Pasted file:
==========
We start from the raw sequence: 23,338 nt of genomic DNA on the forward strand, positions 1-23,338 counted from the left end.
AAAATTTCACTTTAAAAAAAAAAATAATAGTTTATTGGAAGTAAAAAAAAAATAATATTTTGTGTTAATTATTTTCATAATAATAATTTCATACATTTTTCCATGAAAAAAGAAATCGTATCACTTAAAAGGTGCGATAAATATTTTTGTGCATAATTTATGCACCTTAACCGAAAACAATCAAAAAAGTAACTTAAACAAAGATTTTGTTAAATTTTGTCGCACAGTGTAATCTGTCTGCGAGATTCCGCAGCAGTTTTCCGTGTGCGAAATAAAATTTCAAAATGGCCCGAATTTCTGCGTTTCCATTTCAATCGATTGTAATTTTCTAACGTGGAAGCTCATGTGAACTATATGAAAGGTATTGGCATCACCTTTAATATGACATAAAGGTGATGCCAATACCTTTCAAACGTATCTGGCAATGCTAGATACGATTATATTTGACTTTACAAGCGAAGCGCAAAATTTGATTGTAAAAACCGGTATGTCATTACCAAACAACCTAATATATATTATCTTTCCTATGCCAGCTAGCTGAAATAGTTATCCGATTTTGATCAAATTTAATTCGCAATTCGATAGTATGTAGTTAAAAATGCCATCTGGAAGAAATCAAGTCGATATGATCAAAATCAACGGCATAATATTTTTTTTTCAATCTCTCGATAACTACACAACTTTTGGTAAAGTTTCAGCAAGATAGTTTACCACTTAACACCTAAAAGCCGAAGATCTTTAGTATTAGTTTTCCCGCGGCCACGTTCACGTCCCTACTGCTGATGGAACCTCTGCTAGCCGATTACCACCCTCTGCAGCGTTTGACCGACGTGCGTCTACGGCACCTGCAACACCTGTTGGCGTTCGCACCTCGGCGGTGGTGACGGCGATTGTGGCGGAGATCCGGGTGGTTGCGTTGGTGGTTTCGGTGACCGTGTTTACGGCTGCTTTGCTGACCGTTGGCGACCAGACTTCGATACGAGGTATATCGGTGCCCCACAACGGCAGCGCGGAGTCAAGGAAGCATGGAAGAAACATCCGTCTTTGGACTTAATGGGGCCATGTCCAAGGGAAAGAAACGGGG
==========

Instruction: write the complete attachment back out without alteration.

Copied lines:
We start from the raw sequence: 23,338 nt of genomic DNA on the forward strand, positions 1-23,338 counted from the left end.
AAAATTTCACTTTAAAAAAAAAAATAATAGTTTATTGGAAGTAAAAAAAAAATAATATTTTGTGTTAATTATTTTCATAATAATAATTTCATACATTTTTCCATGAAAAAAGAAATCGTATCACTTAAAAGGTGCGATAAATATTTTTGTGCATAATTTATGCACCTTAACCGAAAACAATCAAAAAAGTAACTTAAACAAAGATTTTGTTAAATTTTGTCGCACAGTGTAATCTGTCTGCGAGATTCCGCAGCAGTTTTCCGTGTGCGAAATAAAATTTCAAAATGGCCCGAATTTCTGCGTTTCCATTTCAATCGATTGTAATTTTCTAACGTGGAAGCTCATGTGAACTATATGAAAGGTATTGGCATCACCTTTAATATGACATAAAGGTGATGCCAATACCTTTCAAACGTATCTGGCAATGCTAGATACGATTATATTTGACTTTACAAGCGAAGCGCAAAATTTGATTGTAAAAACCGGTATGTCATTACCAAACAACCTAATATATATTATCTTTCCTATGCCAGCTAGCTGAAATAGTTATCCGATTTTGATCAAATTTAATTCGCAATTCGATAGTATGTAGTTAAAAATGCCATCTGGAAGAAATCAAGTCGATATGATCAAAATCAACGGCATAATATTTTTTTTTCAATCTCTCGATAACTACACAACTTTTGGTAAAGTTTCAGCAAGATAGTTTACCACTTAACACCTAAAAGCCGAAGATCTTTAGTATTAGTTTTCCCGCGGCCACGTTCACGTCCCTACTGCTGATGGAACCTCTGCTAGCCGATTACCACCCTCTGCAGCGTTTGACCGACGTGCGTCTACGGCACCTGCAACACCTGTTGGCGTTCGCACCTCGGCGGTGGTGACGGCGATTGTGGCGGAGATCCGGGTGGTTGCGTTGGTGGTTTCGGTGACCGTGTTTACGGCTGCTTTGCTGACCGTTGGCGACCAGACTTCGATACGAGGTATATCGGTGCCCCACAACGGCAGCGCGGAGTCAAGGAAGCATGGAAGAAACATCCGTCTTTGGACTTAATGGGGCCATGTCCAAGGGAAAGAAACGGGG